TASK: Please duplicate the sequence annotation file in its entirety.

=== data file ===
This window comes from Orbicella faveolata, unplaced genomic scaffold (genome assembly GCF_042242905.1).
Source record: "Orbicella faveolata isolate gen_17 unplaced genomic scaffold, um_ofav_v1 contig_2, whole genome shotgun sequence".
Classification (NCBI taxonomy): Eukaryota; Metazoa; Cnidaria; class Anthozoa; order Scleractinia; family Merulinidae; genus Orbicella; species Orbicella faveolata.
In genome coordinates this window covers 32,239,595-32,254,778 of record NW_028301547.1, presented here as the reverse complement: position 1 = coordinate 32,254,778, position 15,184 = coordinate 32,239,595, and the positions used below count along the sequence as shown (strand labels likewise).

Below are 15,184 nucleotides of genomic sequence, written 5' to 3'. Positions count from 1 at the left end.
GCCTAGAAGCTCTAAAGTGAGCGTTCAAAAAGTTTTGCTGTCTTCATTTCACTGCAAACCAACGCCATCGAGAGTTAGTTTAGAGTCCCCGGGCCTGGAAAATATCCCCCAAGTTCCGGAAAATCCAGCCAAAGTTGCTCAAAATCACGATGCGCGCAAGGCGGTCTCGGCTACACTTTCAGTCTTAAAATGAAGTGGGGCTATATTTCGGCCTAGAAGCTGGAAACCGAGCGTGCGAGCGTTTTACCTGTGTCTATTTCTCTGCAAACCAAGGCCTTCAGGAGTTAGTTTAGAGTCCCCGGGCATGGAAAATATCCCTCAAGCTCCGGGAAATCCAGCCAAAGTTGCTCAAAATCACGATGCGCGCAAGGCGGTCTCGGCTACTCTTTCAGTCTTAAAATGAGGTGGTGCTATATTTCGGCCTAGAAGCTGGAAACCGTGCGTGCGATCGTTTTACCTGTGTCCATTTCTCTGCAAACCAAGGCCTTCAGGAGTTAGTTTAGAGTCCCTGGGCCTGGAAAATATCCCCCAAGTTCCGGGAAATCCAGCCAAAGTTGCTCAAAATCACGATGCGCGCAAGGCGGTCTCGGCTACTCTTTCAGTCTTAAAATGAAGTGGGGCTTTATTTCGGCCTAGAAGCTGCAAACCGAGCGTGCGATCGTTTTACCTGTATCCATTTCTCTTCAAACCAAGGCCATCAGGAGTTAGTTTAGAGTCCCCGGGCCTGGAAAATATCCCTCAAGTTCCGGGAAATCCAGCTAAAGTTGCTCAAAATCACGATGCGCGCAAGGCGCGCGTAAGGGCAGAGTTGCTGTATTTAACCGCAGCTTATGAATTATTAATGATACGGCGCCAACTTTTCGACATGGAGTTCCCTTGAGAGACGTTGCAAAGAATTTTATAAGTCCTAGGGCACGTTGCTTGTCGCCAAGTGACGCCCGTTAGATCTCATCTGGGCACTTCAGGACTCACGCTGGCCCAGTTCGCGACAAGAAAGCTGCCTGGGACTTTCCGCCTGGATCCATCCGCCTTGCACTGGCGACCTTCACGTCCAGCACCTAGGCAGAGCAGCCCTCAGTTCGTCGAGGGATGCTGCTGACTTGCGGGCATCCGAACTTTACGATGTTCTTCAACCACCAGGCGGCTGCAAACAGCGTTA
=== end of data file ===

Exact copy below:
This window comes from Orbicella faveolata, unplaced genomic scaffold (genome assembly GCF_042242905.1).
Source record: "Orbicella faveolata isolate gen_17 unplaced genomic scaffold, um_ofav_v1 contig_2, whole genome shotgun sequence".
Classification (NCBI taxonomy): Eukaryota; Metazoa; Cnidaria; class Anthozoa; order Scleractinia; family Merulinidae; genus Orbicella; species Orbicella faveolata.
In genome coordinates this window covers 32,239,595-32,254,778 of record NW_028301547.1, presented here as the reverse complement: position 1 = coordinate 32,254,778, position 15,184 = coordinate 32,239,595, and the positions used below count along the sequence as shown (strand labels likewise).

Below are 15,184 nucleotides of genomic sequence, written 5' to 3'. Positions count from 1 at the left end.
GCCTAGAAGCTCTAAAGTGAGCGTTCAAAAAGTTTTGCTGTCTTCATTTCACTGCAAACCAACGCCATCGAGAGTTAGTTTAGAGTCCCCGGGCCTGGAAAATATCCCCCAAGTTCCGGAAAATCCAGCCAAAGTTGCTCAAAATCACGATGCGCGCAAGGCGGTCTCGGCTACACTTTCAGTCTTAAAATGAAGTGGGGCTATATTTCGGCCTAGAAGCTGGAAACCGAGCGTGCGAGCGTTTTACCTGTGTCTATTTCTCTGCAAACCAAGGCCTTCAGGAGTTAGTTTAGAGTCCCCGGGCATGGAAAATATCCCTCAAGCTCCGGGAAATCCAGCCAAAGTTGCTCAAAATCACGATGCGCGCAAGGCGGTCTCGGCTACTCTTTCAGTCTTAAAATGAGGTGGTGCTATATTTCGGCCTAGAAGCTGGAAACCGTGCGTGCGATCGTTTTACCTGTGTCCATTTCTCTGCAAACCAAGGCCTTCAGGAGTTAGTTTAGAGTCCCTGGGCCTGGAAAATATCCCCCAAGTTCCGGGAAATCCAGCCAAAGTTGCTCAAAATCACGATGCGCGCAAGGCGGTCTCGGCTACTCTTTCAGTCTTAAAATGAAGTGGGGCTTTATTTCGGCCTAGAAGCTGCAAACCGAGCGTGCGATCGTTTTACCTGTATCCATTTCTCTTCAAACCAAGGCCATCAGGAGTTAGTTTAGAGTCCCCGGGCCTGGAAAATATCCCTCAAGTTCCGGGAAATCCAGCTAAAGTTGCTCAAAATCACGATGCGCGCAAGGCGCGCGTAAGGGCAGAGTTGCTGTATTTAACCGCAGCTTATGAATTATTAATGATACGGCGCCAACTTTTCGACATGGAGTTCCCTTGAGAGACGTTGCAAAGAATTTTATAAGTCCTAGGGCACGTTGCTTGTCGCCAAGTGACGCCCGTTAGATCTCATCTGGGCACTTCAGGACTCACGCTGGCCCAGTTCGCGACAAGAAAGCTGCCTGGGACTTTCCGCCTGGATCCATCCGCCTTGCACTGGCGACCTTCACGTCCAGCACCTAGGCAGAGCAGCCCTCAGTTCGTCGAGGGATGCTGCTGACTTGCGGGCATCCGAACTTTACGATGTTCTTCAACCACCAGGCGGCTGCAAACAGCGTTA